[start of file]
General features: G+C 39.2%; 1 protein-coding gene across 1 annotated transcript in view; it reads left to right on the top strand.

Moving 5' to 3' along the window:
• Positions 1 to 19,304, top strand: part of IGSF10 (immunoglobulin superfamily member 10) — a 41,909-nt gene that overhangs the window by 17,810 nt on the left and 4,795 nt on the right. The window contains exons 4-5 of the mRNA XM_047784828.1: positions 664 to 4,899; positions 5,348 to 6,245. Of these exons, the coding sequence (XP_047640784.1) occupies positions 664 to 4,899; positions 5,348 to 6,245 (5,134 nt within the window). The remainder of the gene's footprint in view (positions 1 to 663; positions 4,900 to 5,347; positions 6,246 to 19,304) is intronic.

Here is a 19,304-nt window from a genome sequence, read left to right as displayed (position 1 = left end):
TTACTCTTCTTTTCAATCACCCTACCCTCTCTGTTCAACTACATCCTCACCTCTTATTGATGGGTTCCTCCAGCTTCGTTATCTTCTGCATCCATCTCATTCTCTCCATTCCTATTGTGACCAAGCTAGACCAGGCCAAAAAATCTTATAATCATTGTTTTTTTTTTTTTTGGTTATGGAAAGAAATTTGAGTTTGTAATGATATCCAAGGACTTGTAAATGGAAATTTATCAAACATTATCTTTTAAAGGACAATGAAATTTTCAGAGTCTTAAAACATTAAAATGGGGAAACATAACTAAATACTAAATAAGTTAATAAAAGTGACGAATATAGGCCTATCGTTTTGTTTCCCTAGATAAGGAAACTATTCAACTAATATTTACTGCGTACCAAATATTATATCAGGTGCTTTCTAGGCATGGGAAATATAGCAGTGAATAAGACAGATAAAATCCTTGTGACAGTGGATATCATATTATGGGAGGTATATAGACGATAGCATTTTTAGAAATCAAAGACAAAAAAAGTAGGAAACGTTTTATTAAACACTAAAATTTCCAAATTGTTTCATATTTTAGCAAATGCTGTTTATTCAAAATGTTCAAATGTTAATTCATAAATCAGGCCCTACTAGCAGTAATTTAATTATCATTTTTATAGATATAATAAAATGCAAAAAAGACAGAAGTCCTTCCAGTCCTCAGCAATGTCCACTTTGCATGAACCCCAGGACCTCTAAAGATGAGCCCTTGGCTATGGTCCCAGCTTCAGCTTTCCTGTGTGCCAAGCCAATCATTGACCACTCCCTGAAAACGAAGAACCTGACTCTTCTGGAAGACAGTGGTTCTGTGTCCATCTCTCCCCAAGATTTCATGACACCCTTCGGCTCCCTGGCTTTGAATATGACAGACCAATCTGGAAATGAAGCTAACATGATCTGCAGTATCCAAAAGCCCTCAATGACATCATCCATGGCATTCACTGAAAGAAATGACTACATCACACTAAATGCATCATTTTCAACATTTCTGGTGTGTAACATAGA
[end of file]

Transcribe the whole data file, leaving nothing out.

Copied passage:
General features: G+C 39.2%; 1 protein-coding gene across 1 annotated transcript in view; it reads left to right on the top strand.

Moving 5' to 3' along the window:
• Positions 1 to 19,304, top strand: part of IGSF10 (immunoglobulin superfamily member 10) — a 41,909-nt gene that overhangs the window by 17,810 nt on the left and 4,795 nt on the right. The window contains exons 4-5 of the mRNA XM_047784828.1: positions 664 to 4,899; positions 5,348 to 6,245. Of these exons, the coding sequence (XP_047640784.1) occupies positions 664 to 4,899; positions 5,348 to 6,245 (5,134 nt within the window). The remainder of the gene's footprint in view (positions 1 to 663; positions 4,900 to 5,347; positions 6,246 to 19,304) is intronic.

Here is a 19,304-nt window from a genome sequence, read left to right as displayed (position 1 = left end):
TTACTCTTCTTTTCAATCACCCTACCCTCTCTGTTCAACTACATCCTCACCTCTTATTGATGGGTTCCTCCAGCTTCGTTATCTTCTGCATCCATCTCATTCTCTCCATTCCTATTGTGACCAAGCTAGACCAGGCCAAAAAATCTTATAATCATTGTTTTTTTTTTTTTTGGTTATGGAAAGAAATTTGAGTTTGTAATGATATCCAAGGACTTGTAAATGGAAATTTATCAAACATTATCTTTTAAAGGACAATGAAATTTTCAGAGTCTTAAAACATTAAAATGGGGAAACATAACTAAATACTAAATAAGTTAATAAAAGTGACGAATATAGGCCTATCGTTTTGTTTCCCTAGATAAGGAAACTATTCAACTAATATTTACTGCGTACCAAATATTATATCAGGTGCTTTCTAGGCATGGGAAATATAGCAGTGAATAAGACAGATAAAATCCTTGTGACAGTGGATATCATATTATGGGAGGTATATAGACGATAGCATTTTTAGAAATCAAAGACAAAAAAAGTAGGAAACGTTTTATTAAACACTAAAATTTCCAAATTGTTTCATATTTTAGCAAATGCTGTTTATTCAAAATGTTCAAATGTTAATTCATAAATCAGGCCCTACTAGCAGTAATTTAATTATCATTTTTATAGATATAATAAAATGCAAAAAAGACAGAAGTCCTTCCAGTCCTCAGCAATGTCCACTTTGCATGAACCCCAGGACCTCTAAAGATGAGCCCTTGGCTATGGTCCCAGCTTCAGCTTTCCTGTGTGCCAAGCCAATCATTGACCACTCCCTGAAAACGAAGAACCTGACTCTTCTGGAAGACAGTGGTTCTGTGTCCATCTCTCCCCAAGATTTCATGACACCCTTCGGCTCCCTGGCTTTGAATATGACAGACCAATCTGGAAATGAAGCTAACATGATCTGCAGTATCCAAAAGCCCTCAATGACATCATCCATGGCATTCACTGAAAGAAATGACTACATCACACTAAATGCATCATTTTCAACATTTCTGGTGTGTAACATAGA